What Two Classes of Motion Did Aristotle Advocate?

Updated: March 06, 2023
Aristotle advocated for two classes of motion: natural and violent.
Detailed answer:

Aristotle was a Greek philosopher who lived from 384 BC to 322 BC. His work on physics, biology and ethics is still studied today. He is best known for his ideas about motion, which he divided into two classes: natural and violent.

Natural is the motion that occurs without the intervention of an outside force is called natural motion. Examples of this include falling objects, projectiles in projectile motion and objects moving toward their natural place (for example, water flows downhill). Aristotle believed that natural motion always occurs in a straight line at a constant speed unless some external force acts upon it.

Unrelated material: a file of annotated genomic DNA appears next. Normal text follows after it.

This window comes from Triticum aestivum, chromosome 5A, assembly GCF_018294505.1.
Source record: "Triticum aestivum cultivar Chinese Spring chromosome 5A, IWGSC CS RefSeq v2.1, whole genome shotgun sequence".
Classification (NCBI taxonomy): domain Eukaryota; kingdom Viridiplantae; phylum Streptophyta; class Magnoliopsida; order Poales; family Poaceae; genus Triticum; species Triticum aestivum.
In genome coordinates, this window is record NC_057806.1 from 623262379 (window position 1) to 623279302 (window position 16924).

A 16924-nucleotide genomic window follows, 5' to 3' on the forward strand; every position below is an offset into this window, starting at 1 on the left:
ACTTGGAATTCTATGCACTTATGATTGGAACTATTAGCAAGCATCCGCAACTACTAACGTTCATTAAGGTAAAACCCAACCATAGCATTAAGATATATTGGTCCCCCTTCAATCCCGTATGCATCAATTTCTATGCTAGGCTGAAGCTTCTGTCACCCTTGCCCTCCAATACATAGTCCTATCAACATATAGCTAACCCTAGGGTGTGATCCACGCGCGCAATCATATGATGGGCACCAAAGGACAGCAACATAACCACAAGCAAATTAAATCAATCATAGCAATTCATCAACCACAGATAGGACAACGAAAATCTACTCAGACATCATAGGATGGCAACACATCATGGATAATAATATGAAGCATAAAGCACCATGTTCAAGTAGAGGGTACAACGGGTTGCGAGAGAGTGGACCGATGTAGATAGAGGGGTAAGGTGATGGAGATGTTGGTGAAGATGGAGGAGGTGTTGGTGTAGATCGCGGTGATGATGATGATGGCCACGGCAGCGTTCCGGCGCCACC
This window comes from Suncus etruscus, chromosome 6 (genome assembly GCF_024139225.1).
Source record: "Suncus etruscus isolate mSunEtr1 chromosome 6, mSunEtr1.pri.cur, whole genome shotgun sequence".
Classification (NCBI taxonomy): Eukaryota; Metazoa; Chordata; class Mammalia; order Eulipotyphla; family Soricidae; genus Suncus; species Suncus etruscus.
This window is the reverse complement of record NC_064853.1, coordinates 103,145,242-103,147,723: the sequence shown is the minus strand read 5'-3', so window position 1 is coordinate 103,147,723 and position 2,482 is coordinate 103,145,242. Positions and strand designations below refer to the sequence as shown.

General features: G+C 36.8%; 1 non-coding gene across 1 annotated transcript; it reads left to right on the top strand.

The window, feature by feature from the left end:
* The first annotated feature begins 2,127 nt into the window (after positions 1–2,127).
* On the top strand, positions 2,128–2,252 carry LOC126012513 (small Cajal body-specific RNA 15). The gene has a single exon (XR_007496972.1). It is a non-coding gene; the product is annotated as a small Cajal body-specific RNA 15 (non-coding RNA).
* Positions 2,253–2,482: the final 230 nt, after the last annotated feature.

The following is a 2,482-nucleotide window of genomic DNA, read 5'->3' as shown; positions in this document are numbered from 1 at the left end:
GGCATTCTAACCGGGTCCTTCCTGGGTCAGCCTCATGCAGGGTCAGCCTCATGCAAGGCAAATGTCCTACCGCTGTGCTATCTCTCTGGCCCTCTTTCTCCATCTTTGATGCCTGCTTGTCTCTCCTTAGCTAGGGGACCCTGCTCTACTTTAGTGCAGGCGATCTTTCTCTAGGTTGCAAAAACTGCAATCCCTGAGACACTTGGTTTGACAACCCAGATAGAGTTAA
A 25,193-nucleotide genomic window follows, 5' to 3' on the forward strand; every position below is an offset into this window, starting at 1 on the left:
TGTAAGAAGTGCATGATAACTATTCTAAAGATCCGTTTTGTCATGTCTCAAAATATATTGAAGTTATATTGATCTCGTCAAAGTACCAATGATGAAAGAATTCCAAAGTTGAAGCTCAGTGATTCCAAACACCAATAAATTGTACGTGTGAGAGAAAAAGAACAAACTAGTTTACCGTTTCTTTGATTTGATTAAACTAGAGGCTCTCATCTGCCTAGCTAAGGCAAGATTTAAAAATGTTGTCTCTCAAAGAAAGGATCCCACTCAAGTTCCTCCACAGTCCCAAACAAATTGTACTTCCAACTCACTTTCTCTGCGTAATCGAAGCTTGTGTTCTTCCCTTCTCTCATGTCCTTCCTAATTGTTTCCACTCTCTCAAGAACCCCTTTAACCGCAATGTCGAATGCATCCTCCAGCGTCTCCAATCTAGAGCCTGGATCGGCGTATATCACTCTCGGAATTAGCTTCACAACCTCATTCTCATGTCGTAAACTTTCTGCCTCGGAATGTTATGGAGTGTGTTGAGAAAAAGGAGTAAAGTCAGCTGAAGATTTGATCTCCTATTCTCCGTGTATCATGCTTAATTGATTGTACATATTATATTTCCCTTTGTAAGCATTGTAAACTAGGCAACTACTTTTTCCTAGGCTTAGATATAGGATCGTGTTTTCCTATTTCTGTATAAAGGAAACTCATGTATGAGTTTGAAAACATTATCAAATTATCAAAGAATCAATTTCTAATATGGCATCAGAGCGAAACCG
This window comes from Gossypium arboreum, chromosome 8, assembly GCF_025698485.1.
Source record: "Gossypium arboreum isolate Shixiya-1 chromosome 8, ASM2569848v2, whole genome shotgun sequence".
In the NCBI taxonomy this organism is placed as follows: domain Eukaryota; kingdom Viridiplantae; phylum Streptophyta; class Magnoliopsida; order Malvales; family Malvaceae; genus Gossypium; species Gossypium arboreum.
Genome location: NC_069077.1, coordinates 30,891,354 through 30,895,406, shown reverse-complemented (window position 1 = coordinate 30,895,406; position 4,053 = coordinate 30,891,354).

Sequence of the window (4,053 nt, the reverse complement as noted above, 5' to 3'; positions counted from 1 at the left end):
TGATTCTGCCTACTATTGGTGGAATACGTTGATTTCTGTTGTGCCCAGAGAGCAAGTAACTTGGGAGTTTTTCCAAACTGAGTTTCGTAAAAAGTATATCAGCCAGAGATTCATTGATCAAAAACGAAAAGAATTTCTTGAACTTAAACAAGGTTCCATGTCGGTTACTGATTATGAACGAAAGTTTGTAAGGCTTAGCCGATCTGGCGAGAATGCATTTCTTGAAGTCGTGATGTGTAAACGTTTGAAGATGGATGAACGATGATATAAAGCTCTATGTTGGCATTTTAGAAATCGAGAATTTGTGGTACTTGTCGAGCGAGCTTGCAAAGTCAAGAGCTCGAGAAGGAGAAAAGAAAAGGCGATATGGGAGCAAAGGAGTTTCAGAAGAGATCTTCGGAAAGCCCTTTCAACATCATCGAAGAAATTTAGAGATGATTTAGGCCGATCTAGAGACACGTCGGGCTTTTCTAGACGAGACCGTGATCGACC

Violent is the motion that occurs through an outside force acting on an object is called violent motion. Aristotle believed that violent motion does not occur naturally; it must be created by something outside the object being moved. For example, when you push a box across the floor, you are creating violent motion in the box because you are exerting force on it from outside yourself.

However, philosopher believed that all objects have a natural place in which they belong and that all objects have the potential for both types of motion. He also believed that no object can move itself from place to place unless there is something else affecting its movement (such as wind or another person).

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